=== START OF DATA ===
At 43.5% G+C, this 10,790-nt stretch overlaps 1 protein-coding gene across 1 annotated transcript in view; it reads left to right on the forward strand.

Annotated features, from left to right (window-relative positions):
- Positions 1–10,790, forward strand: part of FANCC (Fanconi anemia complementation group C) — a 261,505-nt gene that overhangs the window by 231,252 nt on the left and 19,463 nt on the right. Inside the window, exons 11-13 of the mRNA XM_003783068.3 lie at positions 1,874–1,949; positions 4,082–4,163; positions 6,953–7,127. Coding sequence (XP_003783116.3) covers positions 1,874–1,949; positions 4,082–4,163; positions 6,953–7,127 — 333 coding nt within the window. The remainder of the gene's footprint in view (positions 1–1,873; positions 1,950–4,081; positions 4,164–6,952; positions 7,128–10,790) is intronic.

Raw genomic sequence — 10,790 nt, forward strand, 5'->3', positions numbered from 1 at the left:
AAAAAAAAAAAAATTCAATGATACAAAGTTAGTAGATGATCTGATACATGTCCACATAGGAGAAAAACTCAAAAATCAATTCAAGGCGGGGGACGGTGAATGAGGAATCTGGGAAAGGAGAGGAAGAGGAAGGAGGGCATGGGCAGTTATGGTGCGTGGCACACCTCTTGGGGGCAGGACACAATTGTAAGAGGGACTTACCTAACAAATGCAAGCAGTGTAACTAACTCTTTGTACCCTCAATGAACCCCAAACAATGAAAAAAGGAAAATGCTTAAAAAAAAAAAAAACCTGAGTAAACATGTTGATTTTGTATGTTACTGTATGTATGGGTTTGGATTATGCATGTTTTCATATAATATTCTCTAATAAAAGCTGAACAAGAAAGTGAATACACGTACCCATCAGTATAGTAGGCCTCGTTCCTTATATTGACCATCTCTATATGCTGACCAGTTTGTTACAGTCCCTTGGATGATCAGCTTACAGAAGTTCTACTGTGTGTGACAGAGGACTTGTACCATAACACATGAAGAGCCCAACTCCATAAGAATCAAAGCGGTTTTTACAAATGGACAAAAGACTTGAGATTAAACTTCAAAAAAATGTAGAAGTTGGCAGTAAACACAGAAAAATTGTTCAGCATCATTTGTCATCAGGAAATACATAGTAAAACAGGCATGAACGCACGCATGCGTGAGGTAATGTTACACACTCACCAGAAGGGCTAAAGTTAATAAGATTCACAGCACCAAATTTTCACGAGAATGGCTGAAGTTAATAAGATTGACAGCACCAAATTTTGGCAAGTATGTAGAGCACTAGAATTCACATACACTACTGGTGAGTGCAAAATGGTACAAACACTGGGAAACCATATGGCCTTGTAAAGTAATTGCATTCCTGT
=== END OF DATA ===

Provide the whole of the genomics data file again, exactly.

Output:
At 43.5% G+C, this 10,790-nt stretch overlaps 1 protein-coding gene across 1 annotated transcript in view; it reads left to right on the forward strand.

Annotated features, from left to right (window-relative positions):
- Positions 1–10,790, forward strand: part of FANCC (Fanconi anemia complementation group C) — a 261,505-nt gene that overhangs the window by 231,252 nt on the left and 19,463 nt on the right. Inside the window, exons 11-13 of the mRNA XM_003783068.3 lie at positions 1,874–1,949; positions 4,082–4,163; positions 6,953–7,127. Coding sequence (XP_003783116.3) covers positions 1,874–1,949; positions 4,082–4,163; positions 6,953–7,127 — 333 coding nt within the window. The remainder of the gene's footprint in view (positions 1–1,873; positions 1,950–4,081; positions 4,164–6,952; positions 7,128–10,790) is intronic.

Raw genomic sequence — 10,790 nt, forward strand, 5'->3', positions numbered from 1 at the left:
AAAAAAAAAAAAATTCAATGATACAAAGTTAGTAGATGATCTGATACATGTCCACATAGGAGAAAAACTCAAAAATCAATTCAAGGCGGGGGACGGTGAATGAGGAATCTGGGAAAGGAGAGGAAGAGGAAGGAGGGCATGGGCAGTTATGGTGCGTGGCACACCTCTTGGGGGCAGGACACAATTGTAAGAGGGACTTACCTAACAAATGCAAGCAGTGTAACTAACTCTTTGTACCCTCAATGAACCCCAAACAATGAAAAAAGGAAAATGCTTAAAAAAAAAAAAAACCTGAGTAAACATGTTGATTTTGTATGTTACTGTATGTATGGGTTTGGATTATGCATGTTTTCATATAATATTCTCTAATAAAAGCTGAACAAGAAAGTGAATACACGTACCCATCAGTATAGTAGGCCTCGTTCCTTATATTGACCATCTCTATATGCTGACCAGTTTGTTACAGTCCCTTGGATGATCAGCTTACAGAAGTTCTACTGTGTGTGACAGAGGACTTGTACCATAACACATGAAGAGCCCAACTCCATAAGAATCAAAGCGGTTTTTACAAATGGACAAAAGACTTGAGATTAAACTTCAAAAAAATGTAGAAGTTGGCAGTAAACACAGAAAAATTGTTCAGCATCATTTGTCATCAGGAAATACATAGTAAAACAGGCATGAACGCACGCATGCGTGAGGTAATGTTACACACTCACCAGAAGGGCTAAAGTTAATAAGATTCACAGCACCAAATTTTCACGAGAATGGCTGAAGTTAATAAGATTGACAGCACCAAATTTTGGCAAGTATGTAGAGCACTAGAATTCACATACACTACTGGTGAGTGCAAAATGGTACAAACACTGGGAAACCATATGGCCTTGTAAAGTAATTGCATTCCTGT